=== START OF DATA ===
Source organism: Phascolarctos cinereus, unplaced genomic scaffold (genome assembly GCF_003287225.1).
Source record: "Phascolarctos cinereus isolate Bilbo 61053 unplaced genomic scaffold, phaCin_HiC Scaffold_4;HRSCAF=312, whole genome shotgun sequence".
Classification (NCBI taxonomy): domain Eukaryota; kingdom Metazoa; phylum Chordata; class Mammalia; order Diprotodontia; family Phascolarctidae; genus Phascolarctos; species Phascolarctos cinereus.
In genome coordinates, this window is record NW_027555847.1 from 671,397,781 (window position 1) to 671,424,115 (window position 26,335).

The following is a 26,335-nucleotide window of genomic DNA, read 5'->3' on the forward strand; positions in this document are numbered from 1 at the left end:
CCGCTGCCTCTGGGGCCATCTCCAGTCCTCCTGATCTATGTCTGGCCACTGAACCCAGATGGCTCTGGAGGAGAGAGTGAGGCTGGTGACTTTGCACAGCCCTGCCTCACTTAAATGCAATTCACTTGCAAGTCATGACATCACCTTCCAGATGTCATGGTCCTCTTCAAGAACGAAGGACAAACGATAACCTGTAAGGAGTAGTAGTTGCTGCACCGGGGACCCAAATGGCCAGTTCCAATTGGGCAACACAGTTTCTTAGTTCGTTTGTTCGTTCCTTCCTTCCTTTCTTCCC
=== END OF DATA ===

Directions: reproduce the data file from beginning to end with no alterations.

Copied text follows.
Source organism: Phascolarctos cinereus, unplaced genomic scaffold (genome assembly GCF_003287225.1).
Source record: "Phascolarctos cinereus isolate Bilbo 61053 unplaced genomic scaffold, phaCin_HiC Scaffold_4;HRSCAF=312, whole genome shotgun sequence".
Classification (NCBI taxonomy): domain Eukaryota; kingdom Metazoa; phylum Chordata; class Mammalia; order Diprotodontia; family Phascolarctidae; genus Phascolarctos; species Phascolarctos cinereus.
In genome coordinates, this window is record NW_027555847.1 from 671,397,781 (window position 1) to 671,424,115 (window position 26,335).

The following is a 26,335-nucleotide window of genomic DNA, read 5'->3' on the forward strand; positions in this document are numbered from 1 at the left end:
CCGCTGCCTCTGGGGCCATCTCCAGTCCTCCTGATCTATGTCTGGCCACTGAACCCAGATGGCTCTGGAGGAGAGAGTGAGGCTGGTGACTTTGCACAGCCCTGCCTCACTTAAATGCAATTCACTTGCAAGTCATGACATCACCTTCCAGATGTCATGGTCCTCTTCAAGAACGAAGGACAAACGATAACCTGTAAGGAGTAGTAGTTGCTGCACCGGGGACCCAAATGGCCAGTTCCAATTGGGCAACACAGTTTCTTAGTTCGTTTGTTCGTTCCTTCCTTCCTTTCTTCCC